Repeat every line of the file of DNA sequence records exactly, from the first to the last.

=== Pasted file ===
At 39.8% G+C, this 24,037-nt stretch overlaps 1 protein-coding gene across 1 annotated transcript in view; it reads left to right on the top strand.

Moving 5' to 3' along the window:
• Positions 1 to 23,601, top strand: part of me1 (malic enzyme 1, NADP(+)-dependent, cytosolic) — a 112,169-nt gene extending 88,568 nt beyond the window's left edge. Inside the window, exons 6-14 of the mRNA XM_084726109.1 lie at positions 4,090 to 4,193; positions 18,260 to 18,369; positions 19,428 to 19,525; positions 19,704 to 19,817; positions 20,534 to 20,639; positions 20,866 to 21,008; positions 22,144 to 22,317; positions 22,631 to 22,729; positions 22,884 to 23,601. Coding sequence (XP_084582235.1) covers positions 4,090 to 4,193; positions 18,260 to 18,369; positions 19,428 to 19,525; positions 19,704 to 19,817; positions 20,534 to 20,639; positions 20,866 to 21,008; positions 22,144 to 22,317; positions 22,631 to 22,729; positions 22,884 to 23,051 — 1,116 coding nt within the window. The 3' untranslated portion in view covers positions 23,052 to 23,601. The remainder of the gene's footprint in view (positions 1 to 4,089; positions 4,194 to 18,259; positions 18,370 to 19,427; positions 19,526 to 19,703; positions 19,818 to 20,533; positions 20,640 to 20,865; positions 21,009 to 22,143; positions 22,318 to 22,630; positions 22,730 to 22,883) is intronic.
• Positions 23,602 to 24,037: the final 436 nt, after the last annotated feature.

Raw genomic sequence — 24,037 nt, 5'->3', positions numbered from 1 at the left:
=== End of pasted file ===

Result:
At 39.8% G+C, this 24,037-nt stretch overlaps 1 protein-coding gene across 1 annotated transcript in view; it reads left to right on the top strand.

Moving 5' to 3' along the window:
• Positions 1 to 23,601, top strand: part of me1 (malic enzyme 1, NADP(+)-dependent, cytosolic) — a 112,169-nt gene extending 88,568 nt beyond the window's left edge. Inside the window, exons 6-14 of the mRNA XM_084726109.1 lie at positions 4,090 to 4,193; positions 18,260 to 18,369; positions 19,428 to 19,525; positions 19,704 to 19,817; positions 20,534 to 20,639; positions 20,866 to 21,008; positions 22,144 to 22,317; positions 22,631 to 22,729; positions 22,884 to 23,601. Coding sequence (XP_084582235.1) covers positions 4,090 to 4,193; positions 18,260 to 18,369; positions 19,428 to 19,525; positions 19,704 to 19,817; positions 20,534 to 20,639; positions 20,866 to 21,008; positions 22,144 to 22,317; positions 22,631 to 22,729; positions 22,884 to 23,051 — 1,116 coding nt within the window. The 3' untranslated portion in view covers positions 23,052 to 23,601. The remainder of the gene's footprint in view (positions 1 to 4,089; positions 4,194 to 18,259; positions 18,370 to 19,427; positions 19,526 to 19,703; positions 19,818 to 20,533; positions 20,640 to 20,865; positions 21,009 to 22,143; positions 22,318 to 22,630; positions 22,730 to 22,883) is intronic.
• Positions 23,602 to 24,037: the final 436 nt, after the last annotated feature.

Raw genomic sequence — 24,037 nt, 5'->3', positions numbered from 1 at the left: